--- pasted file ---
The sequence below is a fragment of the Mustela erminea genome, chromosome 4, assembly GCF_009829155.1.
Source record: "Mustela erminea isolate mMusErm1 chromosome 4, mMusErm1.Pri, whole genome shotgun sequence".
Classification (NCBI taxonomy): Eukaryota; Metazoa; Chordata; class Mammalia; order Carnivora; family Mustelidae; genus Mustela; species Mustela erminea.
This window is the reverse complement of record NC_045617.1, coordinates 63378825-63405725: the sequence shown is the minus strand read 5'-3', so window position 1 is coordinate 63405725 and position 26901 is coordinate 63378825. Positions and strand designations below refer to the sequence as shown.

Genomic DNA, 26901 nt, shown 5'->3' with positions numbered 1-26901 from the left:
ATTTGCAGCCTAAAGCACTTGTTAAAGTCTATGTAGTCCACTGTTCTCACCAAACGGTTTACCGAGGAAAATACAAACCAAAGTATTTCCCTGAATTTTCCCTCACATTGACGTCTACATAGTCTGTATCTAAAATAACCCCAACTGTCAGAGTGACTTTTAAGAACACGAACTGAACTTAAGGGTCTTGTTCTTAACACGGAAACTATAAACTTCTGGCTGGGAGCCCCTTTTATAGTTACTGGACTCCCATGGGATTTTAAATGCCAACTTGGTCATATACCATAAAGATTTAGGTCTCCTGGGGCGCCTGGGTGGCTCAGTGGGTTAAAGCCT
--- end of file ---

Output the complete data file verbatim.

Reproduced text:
The sequence below is a fragment of the Mustela erminea genome, chromosome 4, assembly GCF_009829155.1.
Source record: "Mustela erminea isolate mMusErm1 chromosome 4, mMusErm1.Pri, whole genome shotgun sequence".
Classification (NCBI taxonomy): Eukaryota; Metazoa; Chordata; class Mammalia; order Carnivora; family Mustelidae; genus Mustela; species Mustela erminea.
This window is the reverse complement of record NC_045617.1, coordinates 63378825-63405725: the sequence shown is the minus strand read 5'-3', so window position 1 is coordinate 63405725 and position 26901 is coordinate 63378825. Positions and strand designations below refer to the sequence as shown.

Genomic DNA, 26901 nt, shown 5'->3' with positions numbered 1-26901 from the left:
ATTTGCAGCCTAAAGCACTTGTTAAAGTCTATGTAGTCCACTGTTCTCACCAAACGGTTTACCGAGGAAAATACAAACCAAAGTATTTCCCTGAATTTTCCCTCACATTGACGTCTACATAGTCTGTATCTAAAATAACCCCAACTGTCAGAGTGACTTTTAAGAACACGAACTGAACTTAAGGGTCTTGTTCTTAACACGGAAACTATAAACTTCTGGCTGGGAGCCCCTTTTATAGTTACTGGACTCCCATGGGATTTTAAATGCCAACTTGGTCATATACCATAAAGATTTAGGTCTCCTGGGGCGCCTGGGTGGCTCAGTGGGTTAAAGCCT